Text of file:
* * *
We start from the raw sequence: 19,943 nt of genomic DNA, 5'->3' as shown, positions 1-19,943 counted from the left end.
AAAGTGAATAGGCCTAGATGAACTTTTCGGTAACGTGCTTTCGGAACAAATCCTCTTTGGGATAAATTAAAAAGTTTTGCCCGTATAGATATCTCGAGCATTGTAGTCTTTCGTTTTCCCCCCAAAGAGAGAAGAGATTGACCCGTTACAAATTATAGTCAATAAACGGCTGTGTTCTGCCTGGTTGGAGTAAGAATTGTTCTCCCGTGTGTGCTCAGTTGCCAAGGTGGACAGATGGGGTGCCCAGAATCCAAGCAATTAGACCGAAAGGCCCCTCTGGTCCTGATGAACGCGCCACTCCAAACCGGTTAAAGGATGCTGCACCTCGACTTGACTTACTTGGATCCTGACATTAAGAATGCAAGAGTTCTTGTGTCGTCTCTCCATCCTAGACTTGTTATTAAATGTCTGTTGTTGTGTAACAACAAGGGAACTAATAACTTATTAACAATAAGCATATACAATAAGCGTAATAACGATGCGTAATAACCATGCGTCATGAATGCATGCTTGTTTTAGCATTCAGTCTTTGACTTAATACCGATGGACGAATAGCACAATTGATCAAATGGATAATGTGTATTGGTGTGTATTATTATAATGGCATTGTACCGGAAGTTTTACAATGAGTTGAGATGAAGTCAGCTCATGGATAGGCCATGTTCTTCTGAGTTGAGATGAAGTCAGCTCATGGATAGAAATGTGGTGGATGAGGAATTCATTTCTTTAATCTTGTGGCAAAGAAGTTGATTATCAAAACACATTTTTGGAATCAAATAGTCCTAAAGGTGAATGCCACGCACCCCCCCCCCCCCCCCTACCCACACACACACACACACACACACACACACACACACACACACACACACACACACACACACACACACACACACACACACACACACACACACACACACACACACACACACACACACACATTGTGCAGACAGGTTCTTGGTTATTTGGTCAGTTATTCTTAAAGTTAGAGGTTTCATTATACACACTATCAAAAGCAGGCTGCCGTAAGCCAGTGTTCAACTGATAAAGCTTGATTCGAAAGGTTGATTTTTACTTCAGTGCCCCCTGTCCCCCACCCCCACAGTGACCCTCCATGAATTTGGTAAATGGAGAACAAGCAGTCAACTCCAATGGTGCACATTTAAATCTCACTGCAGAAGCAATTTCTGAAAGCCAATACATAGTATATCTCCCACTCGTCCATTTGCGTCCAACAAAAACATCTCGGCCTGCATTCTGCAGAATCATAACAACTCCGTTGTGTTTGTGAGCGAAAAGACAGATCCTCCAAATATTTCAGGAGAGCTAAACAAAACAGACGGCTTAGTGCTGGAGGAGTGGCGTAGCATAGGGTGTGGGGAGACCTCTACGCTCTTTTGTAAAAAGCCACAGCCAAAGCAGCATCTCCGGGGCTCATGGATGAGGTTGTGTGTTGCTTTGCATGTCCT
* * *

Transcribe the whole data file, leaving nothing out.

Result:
We start from the raw sequence: 19,943 nt of genomic DNA, 5'->3' as shown, positions 1-19,943 counted from the left end.
AAAGTGAATAGGCCTAGATGAACTTTTCGGTAACGTGCTTTCGGAACAAATCCTCTTTGGGATAAATTAAAAAGTTTTGCCCGTATAGATATCTCGAGCATTGTAGTCTTTCGTTTTCCCCCCAAAGAGAGAAGAGATTGACCCGTTACAAATTATAGTCAATAAACGGCTGTGTTCTGCCTGGTTGGAGTAAGAATTGTTCTCCCGTGTGTGCTCAGTTGCCAAGGTGGACAGATGGGGTGCCCAGAATCCAAGCAATTAGACCGAAAGGCCCCTCTGGTCCTGATGAACGCGCCACTCCAAACCGGTTAAAGGATGCTGCACCTCGACTTGACTTACTTGGATCCTGACATTAAGAATGCAAGAGTTCTTGTGTCGTCTCTCCATCCTAGACTTGTTATTAAATGTCTGTTGTTGTGTAACAACAAGGGAACTAATAACTTATTAACAATAAGCATATACAATAAGCGTAATAACGATGCGTAATAACCATGCGTCATGAATGCATGCTTGTTTTAGCATTCAGTCTTTGACTTAATACCGATGGACGAATAGCACAATTGATCAAATGGATAATGTGTATTGGTGTGTATTATTATAATGGCATTGTACCGGAAGTTTTACAATGAGTTGAGATGAAGTCAGCTCATGGATAGGCCATGTTCTTCTGAGTTGAGATGAAGTCAGCTCATGGATAGAAATGTGGTGGATGAGGAATTCATTTCTTTAATCTTGTGGCAAAGAAGTTGATTATCAAAACACATTTTTGGAATCAAATAGTCCTAAAGGTGAATGCCACGCACCCCCCCCCCCCCCCCTACCCACACACACACACACACACACACACACACACACACACACACACACACACACACACACACACACACACACACACACACACACACACACACACACACACACACACACACACACACACATTGTGCAGACAGGTTCTTGGTTATTTGGTCAGTTATTCTTAAAGTTAGAGGTTTCATTATACACACTATCAAAAGCAGGCTGCCGTAAGCCAGTGTTCAACTGATAAAGCTTGATTCGAAAGGTTGATTTTTACTTCAGTGCCCCCTGTCCCCCACCCCCACAGTGACCCTCCATGAATTTGGTAAATGGAGAACAAGCAGTCAACTCCAATGGTGCACATTTAAATCTCACTGCAGAAGCAATTTCTGAAAGCCAATACATAGTATATCTCCCACTCGTCCATTTGCGTCCAACAAAAACATCTCGGCCTGCATTCTGCAGAATCATAACAACTCCGTTGTGTTTGTGAGCGAAAAGACAGATCCTCCAAATATTTCAGGAGAGCTAAACAAAACAGACGGCTTAGTGCTGGAGGAGTGGCGTAGCATAGGGTGTGGGGAGACCTCTACGCTCTTTTGTAAAAAGCCACAGCCAAAGCAGCATCTCCGGGGCTCATGGATGAGGTTGTGTGTTGCTTTGCATGTCCT